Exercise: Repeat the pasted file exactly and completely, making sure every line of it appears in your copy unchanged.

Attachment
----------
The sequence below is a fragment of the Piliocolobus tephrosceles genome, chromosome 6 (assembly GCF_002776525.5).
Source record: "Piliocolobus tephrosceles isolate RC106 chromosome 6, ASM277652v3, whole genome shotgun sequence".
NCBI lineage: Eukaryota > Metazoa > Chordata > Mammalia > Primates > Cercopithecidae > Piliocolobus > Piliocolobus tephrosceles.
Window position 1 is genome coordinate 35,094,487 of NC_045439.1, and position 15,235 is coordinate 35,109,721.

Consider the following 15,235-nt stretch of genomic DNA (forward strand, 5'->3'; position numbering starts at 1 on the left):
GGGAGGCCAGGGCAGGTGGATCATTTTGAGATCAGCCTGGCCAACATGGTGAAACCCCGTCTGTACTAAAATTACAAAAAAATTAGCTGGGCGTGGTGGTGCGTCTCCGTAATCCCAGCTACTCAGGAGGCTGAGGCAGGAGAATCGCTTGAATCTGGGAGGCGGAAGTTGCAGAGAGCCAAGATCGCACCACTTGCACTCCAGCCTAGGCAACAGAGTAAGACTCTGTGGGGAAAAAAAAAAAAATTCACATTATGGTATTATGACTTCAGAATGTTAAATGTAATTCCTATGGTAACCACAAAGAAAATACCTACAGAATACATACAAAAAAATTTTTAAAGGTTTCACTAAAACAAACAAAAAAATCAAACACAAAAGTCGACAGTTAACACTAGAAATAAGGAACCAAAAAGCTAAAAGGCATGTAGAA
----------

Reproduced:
The sequence below is a fragment of the Piliocolobus tephrosceles genome, chromosome 6 (assembly GCF_002776525.5).
Source record: "Piliocolobus tephrosceles isolate RC106 chromosome 6, ASM277652v3, whole genome shotgun sequence".
NCBI lineage: Eukaryota > Metazoa > Chordata > Mammalia > Primates > Cercopithecidae > Piliocolobus > Piliocolobus tephrosceles.
Window position 1 is genome coordinate 35,094,487 of NC_045439.1, and position 15,235 is coordinate 35,109,721.

Consider the following 15,235-nt stretch of genomic DNA (forward strand, 5'->3'; position numbering starts at 1 on the left):
GGGAGGCCAGGGCAGGTGGATCATTTTGAGATCAGCCTGGCCAACATGGTGAAACCCCGTCTGTACTAAAATTACAAAAAAATTAGCTGGGCGTGGTGGTGCGTCTCCGTAATCCCAGCTACTCAGGAGGCTGAGGCAGGAGAATCGCTTGAATCTGGGAGGCGGAAGTTGCAGAGAGCCAAGATCGCACCACTTGCACTCCAGCCTAGGCAACAGAGTAAGACTCTGTGGGGAAAAAAAAAAAAATTCACATTATGGTATTATGACTTCAGAATGTTAAATGTAATTCCTATGGTAACCACAAAGAAAATACCTACAGAATACATACAAAAAAATTTTTAAAGGTTTCACTAAAACAAACAAAAAAATCAAACACAAAAGTCGACAGTTAACACTAGAAATAAGGAACCAAAAAGCTAAAAGGCATGTAGAA